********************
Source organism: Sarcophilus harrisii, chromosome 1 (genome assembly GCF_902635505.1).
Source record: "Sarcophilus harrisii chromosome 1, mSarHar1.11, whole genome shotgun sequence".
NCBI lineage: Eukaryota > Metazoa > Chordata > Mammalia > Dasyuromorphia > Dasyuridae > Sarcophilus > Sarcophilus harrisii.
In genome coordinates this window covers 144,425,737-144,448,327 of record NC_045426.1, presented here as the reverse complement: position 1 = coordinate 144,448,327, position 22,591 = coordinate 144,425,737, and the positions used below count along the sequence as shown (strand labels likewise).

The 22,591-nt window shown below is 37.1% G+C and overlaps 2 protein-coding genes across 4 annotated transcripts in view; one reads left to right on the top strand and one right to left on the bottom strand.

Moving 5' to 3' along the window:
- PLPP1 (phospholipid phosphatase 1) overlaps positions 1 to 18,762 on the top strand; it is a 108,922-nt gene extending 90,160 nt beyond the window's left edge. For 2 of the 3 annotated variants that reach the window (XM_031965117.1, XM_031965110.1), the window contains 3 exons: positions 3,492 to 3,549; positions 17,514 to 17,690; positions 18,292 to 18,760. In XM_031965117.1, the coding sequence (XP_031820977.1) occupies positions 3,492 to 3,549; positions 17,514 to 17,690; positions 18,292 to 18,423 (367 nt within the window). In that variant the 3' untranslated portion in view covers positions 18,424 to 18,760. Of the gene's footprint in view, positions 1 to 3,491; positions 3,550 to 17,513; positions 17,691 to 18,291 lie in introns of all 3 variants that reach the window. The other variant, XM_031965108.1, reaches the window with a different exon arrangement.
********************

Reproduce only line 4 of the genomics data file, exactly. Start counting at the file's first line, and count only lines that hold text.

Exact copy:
In genome coordinates this window covers 144,425,737-144,448,327 of record NC_045426.1, presented here as the reverse complement: position 1 = coordinate 144,448,327, position 22,591 = coordinate 144,425,737, and the positions used below count along the sequence as shown (strand labels likewise).